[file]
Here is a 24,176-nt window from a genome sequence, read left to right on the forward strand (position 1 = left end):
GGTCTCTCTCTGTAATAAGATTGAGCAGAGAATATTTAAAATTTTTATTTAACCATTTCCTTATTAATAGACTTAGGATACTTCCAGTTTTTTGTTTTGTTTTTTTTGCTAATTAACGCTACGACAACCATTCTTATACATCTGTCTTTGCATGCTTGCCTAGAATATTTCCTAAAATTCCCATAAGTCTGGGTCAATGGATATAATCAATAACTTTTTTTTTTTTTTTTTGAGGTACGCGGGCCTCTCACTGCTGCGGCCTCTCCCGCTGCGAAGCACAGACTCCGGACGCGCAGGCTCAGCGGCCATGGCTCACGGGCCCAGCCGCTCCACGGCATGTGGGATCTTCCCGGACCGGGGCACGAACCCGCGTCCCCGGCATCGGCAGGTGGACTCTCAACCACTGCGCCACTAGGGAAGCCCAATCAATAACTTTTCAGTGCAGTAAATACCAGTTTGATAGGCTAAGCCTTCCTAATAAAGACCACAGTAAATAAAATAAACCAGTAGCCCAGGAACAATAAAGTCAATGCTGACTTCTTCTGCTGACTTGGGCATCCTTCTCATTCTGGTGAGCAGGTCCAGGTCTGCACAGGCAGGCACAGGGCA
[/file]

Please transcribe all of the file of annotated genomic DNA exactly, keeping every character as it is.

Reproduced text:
Here is a 24,176-nt window from a genome sequence, read left to right on the forward strand (position 1 = left end):
GGTCTCTCTCTGTAATAAGATTGAGCAGAGAATATTTAAAATTTTTATTTAACCATTTCCTTATTAATAGACTTAGGATACTTCCAGTTTTTTGTTTTGTTTTTTTTGCTAATTAACGCTACGACAACCATTCTTATACATCTGTCTTTGCATGCTTGCCTAGAATATTTCCTAAAATTCCCATAAGTCTGGGTCAATGGATATAATCAATAACTTTTTTTTTTTTTTTTTGAGGTACGCGGGCCTCTCACTGCTGCGGCCTCTCCCGCTGCGAAGCACAGACTCCGGACGCGCAGGCTCAGCGGCCATGGCTCACGGGCCCAGCCGCTCCACGGCATGTGGGATCTTCCCGGACCGGGGCACGAACCCGCGTCCCCGGCATCGGCAGGTGGACTCTCAACCACTGCGCCACTAGGGAAGCCCAATCAATAACTTTTCAGTGCAGTAAATACCAGTTTGATAGGCTAAGCCTTCCTAATAAAGACCACAGTAAATAAAATAAACCAGTAGCCCAGGAACAATAAAGTCAATGCTGACTTCTTCTGCTGACTTGGGCATCCTTCTCATTCTGGTGAGCAGGTCCAGGTCTGCACAGGCAGGCACAGGGCA